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FSSAI worked quietly for years till Maggi noodles happened

24,August, 2016
 

It has been nearly 10 years since the Food Safety and Standards Authority of India (FSSAI) came into being, but it largely worked behind the scenes till it came into public focus only last year over the lead and monosodium glutamate content in Maggi noodles.

The authority came into being following the passage of the Food Safety and Standards Act, 2006.

It has since registered over 38 lakh food businesses. It tests food samples through 184 notified primary testing labs and 14 referral labs and also decides on food labels and claims.

Officials said FSSAI sought to make people aware about food adulteration, which alone claims the lives of 2.2 million people across the globe every year.

"The FSSAI has made positive contribution to the Indian food industry. Initially, people were less aware about food safety, but now many of them will not buy a food product if does not have a mention of FSSAI," Bimal Dubey, Director (Regulatory Compliance/Vigilance), FSSAI, told IANS.

The FSSAI has been entrusted with the task of laying down scientific standards for articles of food and to regulate their manufacture, storage, distribution, sale and import to ensure availability of safe and wholesome food for human consumption.

Food Ministry officials said the food safety and standards law was enacted to create a single statutory body for food laws, standards and enforcement so that there is no confusion in the minds of consumers, traders, manufacturers and investors.

Officials said FSSAI’s responsibilities also include training and certifying food safety supervisors and food handlers, ensure safety of food imported at 142 points across the country, as well as promote safe food management practices in processing, transportation, storage and distribution.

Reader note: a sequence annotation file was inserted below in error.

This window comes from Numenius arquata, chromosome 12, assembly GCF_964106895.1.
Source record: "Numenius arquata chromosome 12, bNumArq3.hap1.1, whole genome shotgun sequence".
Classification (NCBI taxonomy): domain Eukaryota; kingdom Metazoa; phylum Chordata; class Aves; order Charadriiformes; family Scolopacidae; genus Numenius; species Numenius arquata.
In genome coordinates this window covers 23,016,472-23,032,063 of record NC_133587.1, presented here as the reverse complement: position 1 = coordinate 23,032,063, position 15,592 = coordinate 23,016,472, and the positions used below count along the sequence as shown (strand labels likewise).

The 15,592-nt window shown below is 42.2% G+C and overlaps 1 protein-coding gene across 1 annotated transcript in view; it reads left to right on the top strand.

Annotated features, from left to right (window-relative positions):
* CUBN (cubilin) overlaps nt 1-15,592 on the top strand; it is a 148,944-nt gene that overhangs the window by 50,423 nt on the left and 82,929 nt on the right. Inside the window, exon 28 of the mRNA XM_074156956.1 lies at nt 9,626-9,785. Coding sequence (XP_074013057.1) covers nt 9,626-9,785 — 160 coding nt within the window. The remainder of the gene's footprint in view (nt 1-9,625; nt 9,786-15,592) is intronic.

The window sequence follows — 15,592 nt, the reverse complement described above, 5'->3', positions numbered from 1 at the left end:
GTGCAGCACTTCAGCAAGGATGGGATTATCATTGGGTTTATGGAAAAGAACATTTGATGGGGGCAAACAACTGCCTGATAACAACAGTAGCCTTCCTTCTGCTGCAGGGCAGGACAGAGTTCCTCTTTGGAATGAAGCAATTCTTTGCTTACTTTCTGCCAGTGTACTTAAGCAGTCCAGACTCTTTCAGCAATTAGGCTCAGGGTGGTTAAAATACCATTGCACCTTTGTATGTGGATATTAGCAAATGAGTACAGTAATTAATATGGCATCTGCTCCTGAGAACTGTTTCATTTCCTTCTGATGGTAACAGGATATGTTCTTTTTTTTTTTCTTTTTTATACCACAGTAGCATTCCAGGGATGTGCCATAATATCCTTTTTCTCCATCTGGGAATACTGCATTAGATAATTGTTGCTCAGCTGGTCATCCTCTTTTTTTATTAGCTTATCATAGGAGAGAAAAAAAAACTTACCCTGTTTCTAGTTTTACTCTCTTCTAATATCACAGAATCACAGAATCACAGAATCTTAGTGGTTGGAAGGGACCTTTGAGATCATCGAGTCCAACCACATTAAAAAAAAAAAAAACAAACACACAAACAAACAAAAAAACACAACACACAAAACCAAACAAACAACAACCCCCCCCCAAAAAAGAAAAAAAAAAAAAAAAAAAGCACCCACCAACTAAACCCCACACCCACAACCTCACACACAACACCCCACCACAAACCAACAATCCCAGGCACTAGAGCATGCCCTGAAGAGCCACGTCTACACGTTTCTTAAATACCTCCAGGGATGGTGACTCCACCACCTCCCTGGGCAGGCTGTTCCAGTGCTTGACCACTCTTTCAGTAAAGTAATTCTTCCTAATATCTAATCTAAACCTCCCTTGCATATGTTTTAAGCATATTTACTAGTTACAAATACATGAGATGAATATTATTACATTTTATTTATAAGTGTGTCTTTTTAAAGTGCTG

It is also mandated to enhance consumer choice and building consumer engagement through effective complaints redress mechanism.

At a function organised by FSSAI here on Monday to commemorate 10 years of the enactment of the Food Safety and Standards Act, Union Health Minister J.P. Nadda advised FSSAI to be aware of the concerns of small food businesses.

He noted that during the past 10 years, considerable work had been done in laying down scientific standards and regulating manufacture, storage, distribution, sale and import of food items.

After the controversy over the lead and MSG content of Maggi noodles erupted last year, the FSSAI had ordered its manufacturer Nestle to "withdraw and recall" all Maggi noodle variants, halt their production and also stop exports, saying the samples were found to be "unsafe and hazardous" for humans.

Nestle then announced the withdrawal of Maggi across India but maintained that the product was "safe".

Later, the Bombay High Court lifted the ban on Maggi noodles and ordered fresh tests on the samples. The noodles subsequently made a re-entry in the Indian market.

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